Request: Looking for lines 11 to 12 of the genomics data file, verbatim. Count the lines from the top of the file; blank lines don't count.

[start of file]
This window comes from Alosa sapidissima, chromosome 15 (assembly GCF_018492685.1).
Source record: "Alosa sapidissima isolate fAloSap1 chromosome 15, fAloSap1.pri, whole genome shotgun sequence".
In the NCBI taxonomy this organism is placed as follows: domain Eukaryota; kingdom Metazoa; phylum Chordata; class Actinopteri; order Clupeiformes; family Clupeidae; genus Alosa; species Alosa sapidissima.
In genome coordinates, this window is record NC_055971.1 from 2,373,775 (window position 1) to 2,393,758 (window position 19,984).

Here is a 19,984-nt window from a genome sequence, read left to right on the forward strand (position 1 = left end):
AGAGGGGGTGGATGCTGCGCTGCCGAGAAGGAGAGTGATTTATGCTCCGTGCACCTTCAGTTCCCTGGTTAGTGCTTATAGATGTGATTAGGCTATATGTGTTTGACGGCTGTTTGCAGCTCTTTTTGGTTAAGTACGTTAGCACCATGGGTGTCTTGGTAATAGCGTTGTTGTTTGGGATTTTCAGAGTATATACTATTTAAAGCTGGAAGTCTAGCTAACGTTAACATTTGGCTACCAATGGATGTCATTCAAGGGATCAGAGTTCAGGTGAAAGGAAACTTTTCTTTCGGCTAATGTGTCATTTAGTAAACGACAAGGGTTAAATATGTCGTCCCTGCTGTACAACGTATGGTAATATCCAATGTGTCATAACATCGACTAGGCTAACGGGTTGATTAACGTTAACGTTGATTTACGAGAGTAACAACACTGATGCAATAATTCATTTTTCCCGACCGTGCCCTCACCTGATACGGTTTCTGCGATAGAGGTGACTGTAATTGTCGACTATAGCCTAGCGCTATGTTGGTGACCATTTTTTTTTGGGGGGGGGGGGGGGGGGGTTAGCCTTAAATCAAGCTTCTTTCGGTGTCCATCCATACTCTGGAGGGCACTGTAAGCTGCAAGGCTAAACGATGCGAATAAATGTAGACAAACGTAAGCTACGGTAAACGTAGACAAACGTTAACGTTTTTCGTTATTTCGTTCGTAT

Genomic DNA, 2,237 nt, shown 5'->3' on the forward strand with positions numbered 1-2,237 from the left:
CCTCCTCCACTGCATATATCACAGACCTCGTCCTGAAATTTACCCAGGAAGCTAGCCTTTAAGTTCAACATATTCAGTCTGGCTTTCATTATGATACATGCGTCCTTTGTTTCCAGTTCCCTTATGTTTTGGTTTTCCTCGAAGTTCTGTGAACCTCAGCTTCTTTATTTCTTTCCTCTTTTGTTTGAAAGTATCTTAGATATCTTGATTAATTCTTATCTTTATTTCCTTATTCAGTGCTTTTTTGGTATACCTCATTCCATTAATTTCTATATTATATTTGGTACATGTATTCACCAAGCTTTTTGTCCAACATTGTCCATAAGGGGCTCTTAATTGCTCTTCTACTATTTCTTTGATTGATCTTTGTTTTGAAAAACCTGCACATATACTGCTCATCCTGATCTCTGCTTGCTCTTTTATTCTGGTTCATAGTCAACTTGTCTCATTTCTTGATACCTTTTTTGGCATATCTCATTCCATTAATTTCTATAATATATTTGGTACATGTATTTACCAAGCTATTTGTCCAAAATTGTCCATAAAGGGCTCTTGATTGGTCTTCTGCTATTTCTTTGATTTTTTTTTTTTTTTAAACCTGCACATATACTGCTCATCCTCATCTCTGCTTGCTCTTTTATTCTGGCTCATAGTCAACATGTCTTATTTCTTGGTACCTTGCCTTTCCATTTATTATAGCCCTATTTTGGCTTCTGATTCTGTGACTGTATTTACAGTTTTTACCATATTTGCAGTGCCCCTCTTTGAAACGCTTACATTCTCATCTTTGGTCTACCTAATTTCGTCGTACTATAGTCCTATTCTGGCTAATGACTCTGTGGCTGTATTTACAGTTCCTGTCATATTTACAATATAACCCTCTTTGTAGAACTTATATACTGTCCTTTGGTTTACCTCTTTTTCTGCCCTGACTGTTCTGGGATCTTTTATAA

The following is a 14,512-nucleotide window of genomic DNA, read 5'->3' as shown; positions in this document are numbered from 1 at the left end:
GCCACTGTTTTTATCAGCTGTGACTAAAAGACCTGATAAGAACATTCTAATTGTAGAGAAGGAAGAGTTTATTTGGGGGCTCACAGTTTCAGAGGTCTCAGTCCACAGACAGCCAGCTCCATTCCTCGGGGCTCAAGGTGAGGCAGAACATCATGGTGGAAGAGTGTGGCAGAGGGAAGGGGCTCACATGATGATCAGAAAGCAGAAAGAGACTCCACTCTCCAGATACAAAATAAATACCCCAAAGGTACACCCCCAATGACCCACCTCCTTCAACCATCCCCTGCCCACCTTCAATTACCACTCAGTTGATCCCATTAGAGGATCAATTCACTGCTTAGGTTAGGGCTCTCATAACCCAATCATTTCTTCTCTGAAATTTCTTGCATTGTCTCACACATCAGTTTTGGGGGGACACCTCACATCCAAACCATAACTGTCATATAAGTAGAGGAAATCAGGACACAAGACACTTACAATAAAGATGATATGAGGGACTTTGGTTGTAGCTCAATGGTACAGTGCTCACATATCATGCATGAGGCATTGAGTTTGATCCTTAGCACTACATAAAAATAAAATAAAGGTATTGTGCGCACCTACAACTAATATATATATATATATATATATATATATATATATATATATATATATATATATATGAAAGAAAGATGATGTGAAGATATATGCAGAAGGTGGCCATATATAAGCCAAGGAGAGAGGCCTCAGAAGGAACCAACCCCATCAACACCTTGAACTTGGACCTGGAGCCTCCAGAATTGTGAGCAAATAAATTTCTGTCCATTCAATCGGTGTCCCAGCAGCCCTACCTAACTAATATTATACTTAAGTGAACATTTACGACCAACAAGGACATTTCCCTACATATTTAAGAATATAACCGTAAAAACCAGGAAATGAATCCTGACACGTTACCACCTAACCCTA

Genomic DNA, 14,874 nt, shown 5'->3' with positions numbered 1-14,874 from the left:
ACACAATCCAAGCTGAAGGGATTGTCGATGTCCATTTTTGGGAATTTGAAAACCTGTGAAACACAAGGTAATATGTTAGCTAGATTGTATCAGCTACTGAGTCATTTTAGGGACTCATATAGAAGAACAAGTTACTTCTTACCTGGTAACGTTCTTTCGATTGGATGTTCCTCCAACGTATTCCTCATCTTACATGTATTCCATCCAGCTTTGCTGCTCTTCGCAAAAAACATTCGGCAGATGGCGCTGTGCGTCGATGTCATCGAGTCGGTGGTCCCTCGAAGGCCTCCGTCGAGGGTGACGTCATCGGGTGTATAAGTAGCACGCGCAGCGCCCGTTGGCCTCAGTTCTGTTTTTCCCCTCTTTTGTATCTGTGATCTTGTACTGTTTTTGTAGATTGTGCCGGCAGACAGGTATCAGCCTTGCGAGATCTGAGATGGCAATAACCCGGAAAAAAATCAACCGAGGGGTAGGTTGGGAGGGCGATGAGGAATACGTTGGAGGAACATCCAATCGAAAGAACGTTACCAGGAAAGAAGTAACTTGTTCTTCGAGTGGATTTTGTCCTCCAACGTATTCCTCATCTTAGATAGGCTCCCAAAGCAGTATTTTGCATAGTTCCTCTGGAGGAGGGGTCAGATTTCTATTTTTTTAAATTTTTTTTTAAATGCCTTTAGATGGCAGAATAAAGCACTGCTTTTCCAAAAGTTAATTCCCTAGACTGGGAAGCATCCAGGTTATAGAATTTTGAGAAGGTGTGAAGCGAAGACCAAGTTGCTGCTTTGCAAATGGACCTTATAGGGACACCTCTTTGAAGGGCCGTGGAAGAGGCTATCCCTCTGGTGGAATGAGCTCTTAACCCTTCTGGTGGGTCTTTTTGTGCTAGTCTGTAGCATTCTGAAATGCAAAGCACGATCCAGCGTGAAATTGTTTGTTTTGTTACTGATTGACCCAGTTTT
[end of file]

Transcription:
Genomic DNA, 14,874 nt, shown 5'->3' with positions numbered 1-14,874 from the left:
ACACAATCCAAGCTGAAGGGATTGTCGATGTCCATTTTTGGGAATTTGAAAACCTGTGAAACACAAGGTAATATGTTAGCTAGATTGTATCAGCTACTGAGTCATTTTAGGGACTCATATAGAAGAACAAGTTACTTCTTACCTGGTAACGTTCTTTCGATTGGATGTTCCTCCAACGTATTCCTCATCTTACATGTATTCCATCCAGCTTTGCTGCTCTTCGCAAAAAACATTCGGCAGATGGCGCTGTGCGTCGATGTCATCGAGTCGGTGGTCCCTCGAAGGCCTCCGTCGAGGGTGACGTCATCGGGTGTATAAGTAGCACGCGCAGCGCCCGTTGGCCTCAGTTCTGTTTTTCCCCTCTTTTGTATCTGTGATCTTGTACTGTTTTTGTAGATTGTGCCGGCAGACAGGTATCAGCCTTGCGAGATCTGAGATGGCAATAACCCGGAAAAAAATCAACCGAGGGGTAGGTTGGGAGGGCGATGAGGAATACGTTGGAGGAACATCCAATCGAAAGAACGTTACCAGGAAAGAAGTAACTTGTTCTTCGAGTGGATTTTGTCCTCCAACGTATTCCTCATCTTAGATAGGCTCCCAAAGCAGTATTTTGCATAGTTCCTCTGGAGGAGGGGTCAGATTTCTATTTTTTTAAATTTTTTTTTAAATGCCTTTAGATGGCAGAATAAAGCACTGCTTTTCCAAAAGTTAATTCCCTAGACTGGGAAGCATCCAGGTTATAGAATTTTGAGAAGGTGTGAAGCGAAGACCAAGTTGCTGCTTTGCAAATGGACCTTATAGGGACACCTCTTTGAAGGGCCGTGGAAGAGGCTATCCCTCTGGTGGAATGAGCTCTTAACCCTTCTGGTGGGTCTTTTTGTGCTAGTCTGTAGCATTCTGAAATGCAAAGCACGATCCAGCGTGAAATTGTTTGTTTTGTTACTGATTGACCCAGTTTT